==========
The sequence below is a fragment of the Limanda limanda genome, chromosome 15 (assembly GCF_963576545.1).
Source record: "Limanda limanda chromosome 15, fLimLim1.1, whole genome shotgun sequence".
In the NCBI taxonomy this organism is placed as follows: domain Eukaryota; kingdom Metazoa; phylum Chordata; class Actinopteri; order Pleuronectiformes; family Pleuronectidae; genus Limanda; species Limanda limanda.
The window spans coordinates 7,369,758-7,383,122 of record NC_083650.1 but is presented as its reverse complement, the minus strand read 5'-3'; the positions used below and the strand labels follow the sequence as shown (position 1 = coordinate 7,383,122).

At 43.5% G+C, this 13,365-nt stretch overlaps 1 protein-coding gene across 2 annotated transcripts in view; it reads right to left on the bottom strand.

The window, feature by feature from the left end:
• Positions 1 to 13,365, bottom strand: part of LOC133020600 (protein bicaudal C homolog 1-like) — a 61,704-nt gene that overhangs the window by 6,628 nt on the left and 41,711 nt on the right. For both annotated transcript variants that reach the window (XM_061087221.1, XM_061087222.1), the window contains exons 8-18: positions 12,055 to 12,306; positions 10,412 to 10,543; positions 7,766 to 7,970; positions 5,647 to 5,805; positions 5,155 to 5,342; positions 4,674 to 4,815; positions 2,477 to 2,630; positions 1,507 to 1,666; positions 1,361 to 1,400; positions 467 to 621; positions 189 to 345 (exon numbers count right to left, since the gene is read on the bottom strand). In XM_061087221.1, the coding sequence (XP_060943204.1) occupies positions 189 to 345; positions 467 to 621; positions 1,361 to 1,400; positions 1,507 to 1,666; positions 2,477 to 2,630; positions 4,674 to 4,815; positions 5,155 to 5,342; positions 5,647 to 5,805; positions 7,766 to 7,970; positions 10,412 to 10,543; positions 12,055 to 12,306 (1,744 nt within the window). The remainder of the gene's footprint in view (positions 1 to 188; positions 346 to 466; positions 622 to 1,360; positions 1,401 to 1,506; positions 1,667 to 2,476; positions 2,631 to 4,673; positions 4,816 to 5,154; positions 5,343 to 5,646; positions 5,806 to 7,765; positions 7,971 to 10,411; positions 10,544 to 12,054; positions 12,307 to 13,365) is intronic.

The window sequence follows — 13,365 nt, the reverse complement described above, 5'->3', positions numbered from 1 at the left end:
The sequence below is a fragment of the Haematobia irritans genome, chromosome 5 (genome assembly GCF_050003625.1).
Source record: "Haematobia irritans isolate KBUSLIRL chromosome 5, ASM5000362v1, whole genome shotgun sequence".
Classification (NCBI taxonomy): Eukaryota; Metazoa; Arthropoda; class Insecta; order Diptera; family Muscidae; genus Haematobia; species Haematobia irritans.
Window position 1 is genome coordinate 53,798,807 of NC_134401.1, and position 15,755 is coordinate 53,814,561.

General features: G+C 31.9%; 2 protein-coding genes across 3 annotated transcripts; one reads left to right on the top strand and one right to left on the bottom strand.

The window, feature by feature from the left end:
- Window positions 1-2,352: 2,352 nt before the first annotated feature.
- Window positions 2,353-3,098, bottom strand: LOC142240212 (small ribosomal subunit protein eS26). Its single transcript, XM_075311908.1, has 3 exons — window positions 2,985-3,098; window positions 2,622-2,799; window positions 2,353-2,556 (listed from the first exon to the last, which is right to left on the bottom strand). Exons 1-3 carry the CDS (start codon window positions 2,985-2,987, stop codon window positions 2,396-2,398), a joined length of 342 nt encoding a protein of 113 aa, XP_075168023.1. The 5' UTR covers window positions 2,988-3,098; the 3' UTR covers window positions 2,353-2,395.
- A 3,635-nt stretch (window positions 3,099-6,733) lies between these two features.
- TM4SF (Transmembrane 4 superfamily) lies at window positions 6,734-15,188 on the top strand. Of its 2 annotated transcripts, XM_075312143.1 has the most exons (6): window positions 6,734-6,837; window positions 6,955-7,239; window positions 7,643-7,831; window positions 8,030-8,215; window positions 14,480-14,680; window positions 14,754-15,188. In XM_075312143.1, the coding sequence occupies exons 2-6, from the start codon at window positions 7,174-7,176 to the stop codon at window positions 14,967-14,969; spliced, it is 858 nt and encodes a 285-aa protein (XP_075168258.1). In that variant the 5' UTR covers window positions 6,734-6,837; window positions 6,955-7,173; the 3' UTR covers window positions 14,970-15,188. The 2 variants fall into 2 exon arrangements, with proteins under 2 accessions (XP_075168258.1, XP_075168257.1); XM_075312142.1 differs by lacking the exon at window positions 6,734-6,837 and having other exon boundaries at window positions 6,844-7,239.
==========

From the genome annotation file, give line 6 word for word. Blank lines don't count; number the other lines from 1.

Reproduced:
The window, feature by feature from the left end: